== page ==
Alex Wilhelm is a San Francisco-based writer. You can find Alex on Twitter, and on Facebook. You can reach Alex via email at [email protected] Alex Wilhelm is a San Francisco-based writer. You can find Alex on Twitter, and on Facebook. You can reach Alex via email at [email protected]
With an R&D budget in the billions, you would expect Microsoft to have some very neat side-projects. The good news is that your hunch is completely correct, Microsoft does have some very interesting experiments for you to play with.
This morning we are going to be focusing on a new favorite of mine: The Archivist. The Archivist (for this article, just ‘Archivist’) is a very interesting way to track and monitor Twitter searches. While that is not a particularly unique idea per se, the implementation of the idea is what sells it; Archivist is drop dead sexy.
As everyone does, my first search was for my Twitter username, take a look at what Archivist made for me:
Of course, each one of those sections is clickable, so that you can drill down into the data that it provides. Here are my ‘Source’ and ‘Top Words’ pages:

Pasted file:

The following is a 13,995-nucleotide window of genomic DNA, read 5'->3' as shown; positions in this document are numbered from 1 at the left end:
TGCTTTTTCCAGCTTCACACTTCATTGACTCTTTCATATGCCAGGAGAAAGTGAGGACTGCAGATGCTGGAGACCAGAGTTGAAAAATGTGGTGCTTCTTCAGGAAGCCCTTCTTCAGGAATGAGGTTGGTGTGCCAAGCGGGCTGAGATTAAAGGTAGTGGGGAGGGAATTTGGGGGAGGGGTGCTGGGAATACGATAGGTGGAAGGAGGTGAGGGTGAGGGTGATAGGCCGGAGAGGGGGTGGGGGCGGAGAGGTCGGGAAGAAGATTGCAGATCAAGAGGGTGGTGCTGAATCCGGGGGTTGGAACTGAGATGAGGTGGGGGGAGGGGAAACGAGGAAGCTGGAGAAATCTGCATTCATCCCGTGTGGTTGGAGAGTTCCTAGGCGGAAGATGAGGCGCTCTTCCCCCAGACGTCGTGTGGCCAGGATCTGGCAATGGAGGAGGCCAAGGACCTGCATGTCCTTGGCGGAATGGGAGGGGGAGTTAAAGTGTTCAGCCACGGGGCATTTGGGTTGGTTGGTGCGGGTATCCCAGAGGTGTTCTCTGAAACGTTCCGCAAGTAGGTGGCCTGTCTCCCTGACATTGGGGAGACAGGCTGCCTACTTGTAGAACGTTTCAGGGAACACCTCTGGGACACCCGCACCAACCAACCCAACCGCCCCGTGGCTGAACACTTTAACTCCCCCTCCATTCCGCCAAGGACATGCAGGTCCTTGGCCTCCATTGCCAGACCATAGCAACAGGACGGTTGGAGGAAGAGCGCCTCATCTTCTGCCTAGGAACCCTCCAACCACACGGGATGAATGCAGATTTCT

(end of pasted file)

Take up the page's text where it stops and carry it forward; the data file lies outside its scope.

Sadly most of this data is from the weekend, so it is not as interesting as it might be, but you can get a gist of what Archivist can do in the above pictures.
So what can you use Archivist for? I use it for personal reasons, it’s a very fun way to stare at your own navel with pretty graphics to boot. It provides an interesting look into what you actually talk about, what clients your followers use, how popular your tweets are for retweeting, and so forth. You can also set archives to ‘public’ and share them with others if you wish to highlight certain sections of the provided data for whatever purpose.
For the whole history of Twitter, users have been looking for more and more raw data to synthesize as it makes their accounts simpler to understand. Archivist fills that niche very well for everyone but the most hardcore Twitter user. Oh, and of course, Archivist is very strong at spying on your friends. Want to see how many @s they get? Just stick their name in the search bar and hit go.
What does the application not do that we wish that it did? We wish that it would load and archive more than 500 tweets. If you have a high-volume account, that limitation can be rather annoying. Also, as you might expect given the total tweet limitation, you cannot go back in time.
Archivist shows you a snapshot of your Twitter account, not a lifetime history. Still, it does it with more eye candy than we have yet seen.
If you like Archivist and want to get more data on your Twitter account, be sure and check out TNW’s TwitterCounter or Untitled Startup’s Rowfeeder.
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